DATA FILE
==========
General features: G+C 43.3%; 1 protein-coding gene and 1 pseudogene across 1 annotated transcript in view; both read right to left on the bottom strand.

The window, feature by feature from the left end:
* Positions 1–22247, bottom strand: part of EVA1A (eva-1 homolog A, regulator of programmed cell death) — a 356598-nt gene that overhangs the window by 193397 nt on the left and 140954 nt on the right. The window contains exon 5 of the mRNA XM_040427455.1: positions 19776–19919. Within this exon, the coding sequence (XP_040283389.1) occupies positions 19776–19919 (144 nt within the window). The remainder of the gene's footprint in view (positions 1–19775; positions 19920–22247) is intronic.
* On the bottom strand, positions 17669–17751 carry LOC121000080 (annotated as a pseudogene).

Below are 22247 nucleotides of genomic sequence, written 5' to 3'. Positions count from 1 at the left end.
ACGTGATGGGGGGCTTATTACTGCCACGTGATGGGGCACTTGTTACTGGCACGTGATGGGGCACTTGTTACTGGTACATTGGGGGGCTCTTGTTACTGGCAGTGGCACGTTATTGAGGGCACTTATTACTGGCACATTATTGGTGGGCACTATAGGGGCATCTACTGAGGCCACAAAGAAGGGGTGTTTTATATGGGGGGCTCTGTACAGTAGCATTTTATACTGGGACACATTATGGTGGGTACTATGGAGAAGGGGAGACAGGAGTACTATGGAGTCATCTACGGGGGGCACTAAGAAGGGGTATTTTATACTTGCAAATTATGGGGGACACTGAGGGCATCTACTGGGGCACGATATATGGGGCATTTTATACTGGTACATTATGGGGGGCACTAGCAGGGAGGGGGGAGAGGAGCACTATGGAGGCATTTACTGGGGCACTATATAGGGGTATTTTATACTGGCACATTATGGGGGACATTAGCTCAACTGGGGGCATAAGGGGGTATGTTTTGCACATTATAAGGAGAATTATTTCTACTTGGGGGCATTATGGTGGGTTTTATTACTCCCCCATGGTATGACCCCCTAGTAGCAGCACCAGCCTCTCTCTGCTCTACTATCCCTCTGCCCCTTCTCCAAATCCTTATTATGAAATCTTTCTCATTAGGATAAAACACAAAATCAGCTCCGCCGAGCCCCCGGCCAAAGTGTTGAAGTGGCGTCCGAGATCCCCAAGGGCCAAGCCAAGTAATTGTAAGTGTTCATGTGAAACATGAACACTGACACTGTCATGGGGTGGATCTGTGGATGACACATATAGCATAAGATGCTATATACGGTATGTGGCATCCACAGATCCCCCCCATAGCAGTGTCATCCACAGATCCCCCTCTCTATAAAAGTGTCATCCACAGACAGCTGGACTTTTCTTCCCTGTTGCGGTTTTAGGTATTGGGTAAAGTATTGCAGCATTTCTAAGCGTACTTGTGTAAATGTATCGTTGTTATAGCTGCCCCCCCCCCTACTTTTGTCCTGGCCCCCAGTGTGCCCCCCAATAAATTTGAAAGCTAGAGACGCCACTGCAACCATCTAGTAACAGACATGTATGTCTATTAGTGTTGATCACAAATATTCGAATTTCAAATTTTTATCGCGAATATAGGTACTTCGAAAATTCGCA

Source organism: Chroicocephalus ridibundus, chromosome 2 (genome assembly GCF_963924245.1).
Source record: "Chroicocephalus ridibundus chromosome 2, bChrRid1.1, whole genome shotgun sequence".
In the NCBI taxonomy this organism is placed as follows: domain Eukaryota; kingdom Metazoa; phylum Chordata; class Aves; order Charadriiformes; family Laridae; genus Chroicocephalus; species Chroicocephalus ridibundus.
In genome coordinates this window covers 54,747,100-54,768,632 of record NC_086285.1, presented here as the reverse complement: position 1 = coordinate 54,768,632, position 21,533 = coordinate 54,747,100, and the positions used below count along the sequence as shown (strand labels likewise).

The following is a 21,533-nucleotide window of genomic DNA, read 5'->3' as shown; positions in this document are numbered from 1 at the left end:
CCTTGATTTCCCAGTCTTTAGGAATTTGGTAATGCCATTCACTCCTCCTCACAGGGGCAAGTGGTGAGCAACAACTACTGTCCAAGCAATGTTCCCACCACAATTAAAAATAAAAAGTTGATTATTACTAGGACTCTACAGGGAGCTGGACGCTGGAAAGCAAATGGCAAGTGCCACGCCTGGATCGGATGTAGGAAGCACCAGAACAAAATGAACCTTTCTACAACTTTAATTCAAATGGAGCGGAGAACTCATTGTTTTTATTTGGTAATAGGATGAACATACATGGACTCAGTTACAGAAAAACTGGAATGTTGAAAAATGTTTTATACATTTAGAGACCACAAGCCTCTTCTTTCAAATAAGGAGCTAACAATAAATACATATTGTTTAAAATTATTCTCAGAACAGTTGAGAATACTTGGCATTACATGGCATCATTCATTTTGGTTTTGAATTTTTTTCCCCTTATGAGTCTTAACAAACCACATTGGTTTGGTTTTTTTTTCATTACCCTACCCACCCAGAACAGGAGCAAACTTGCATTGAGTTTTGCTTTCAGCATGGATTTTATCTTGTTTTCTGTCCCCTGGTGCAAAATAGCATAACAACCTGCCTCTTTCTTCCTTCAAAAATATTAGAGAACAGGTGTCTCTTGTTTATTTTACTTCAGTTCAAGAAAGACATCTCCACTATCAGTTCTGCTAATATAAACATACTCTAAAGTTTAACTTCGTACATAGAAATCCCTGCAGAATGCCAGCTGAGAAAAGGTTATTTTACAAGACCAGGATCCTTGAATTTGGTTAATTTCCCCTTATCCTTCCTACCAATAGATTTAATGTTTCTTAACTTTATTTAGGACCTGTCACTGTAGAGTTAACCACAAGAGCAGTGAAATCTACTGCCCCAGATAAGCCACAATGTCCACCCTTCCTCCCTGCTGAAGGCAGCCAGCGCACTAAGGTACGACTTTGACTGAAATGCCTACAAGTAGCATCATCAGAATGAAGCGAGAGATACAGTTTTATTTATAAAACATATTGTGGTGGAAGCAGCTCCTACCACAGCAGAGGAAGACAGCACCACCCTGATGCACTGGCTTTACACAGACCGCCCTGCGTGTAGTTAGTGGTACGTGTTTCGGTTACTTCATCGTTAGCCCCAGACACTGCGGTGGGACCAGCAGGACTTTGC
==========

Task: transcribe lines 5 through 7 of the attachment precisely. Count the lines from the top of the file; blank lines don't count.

Below are 22247 nucleotides of genomic sequence, written 5' to 3'. Positions count from 1 at the left end.
ACGTGATGGGGGGCTTATTACTGCCACGTGATGGGGCACTTGTTACTGGCACGTGATGGGGCACTTGTTACTGGTACATTGGGGGGCTCTTGTTACTGGCAGTGGCACGTTATTGAGGGCACTTATTACTGGCACATTATTGGTGGGCACTATAGGGGCATCTACTGAGGCCACAAAGAAGGGGTGTTTTATATGGGGGGCTCTGTACAGTAGCATTTTATACTGGGACACATTATGGTGGGTACTATGGAGAAGGGGAGACAGGAGTACTATGGAGTCATCTACGGGGGGCACTAAGAAGGGGTATTTTATACTTGCAAATTATGGGGGACACTGAGGGCATCTACTGGGGCACGATATATGGGGCATTTTATACTGGTACATTATGGGGGGCACTAGCAGGGAGGGGGGAGAGGAGCACTATGGAGGCATTTACTGGGGCACTATATAGGGGTATTTTATACTGGCACATTATGGGGGACATTAGCTCAACTGGGGGCATAAGGGGGTATGTTTTGCACATTATAAGGAGAATTATTTCTACTTGGGGGCATTATGGTGGGTTTTATTACTCCCCCATGGTATGACCCCCTAGTAGCAGCACCAGCCTCTCTCTGCTCTACTATCCCTCTGCCCCTTCTCCAAATCCTTATTATGAAATCTTTCTCATTAGGATAAAACACAAAATCAGCTCCGCCGAGCCCCCGGCCAAAGTGTTGAAGTGGCGTCCGAGATCCCCAAGGGCCAAGCCAAGTAATTGTAAGTGTTCATGTGAAACATGAACACTGACACTGTCATGGGGTGGATCTGTGGATGACACATATAGCATAAGATGCTATATACGGTATGTGGCATCCACAGATCCCCCCCATAGCAGTGTCATCCACAGATCCCCCTCTCTATAAAAGTGTCATCCACAGACAGCTGGACTTTTCTTCCCTGTTGCGGTTTTAGGTATTGGGTAAAGTATTGCAGCATTTCTAAGCGTACTTGTGTAAATGTATCGTTGTTATAGCTGCCCCCCCCCCTACTTTTGTCCTGGCCCCCAGTGTGCCCCCCAATAAATTTGAAAGCTAGAGACGCCACTGCAACCATCTAGTAACAGACATGTATGTCTATTAGTGTTGATCACAAATATTCGAATTTCAAATTTTTATCGCGAATATAGGTACTTCGAAAATTCGCA

Source organism: Chroicocephalus ridibundus, chromosome 2 (genome assembly GCF_963924245.1).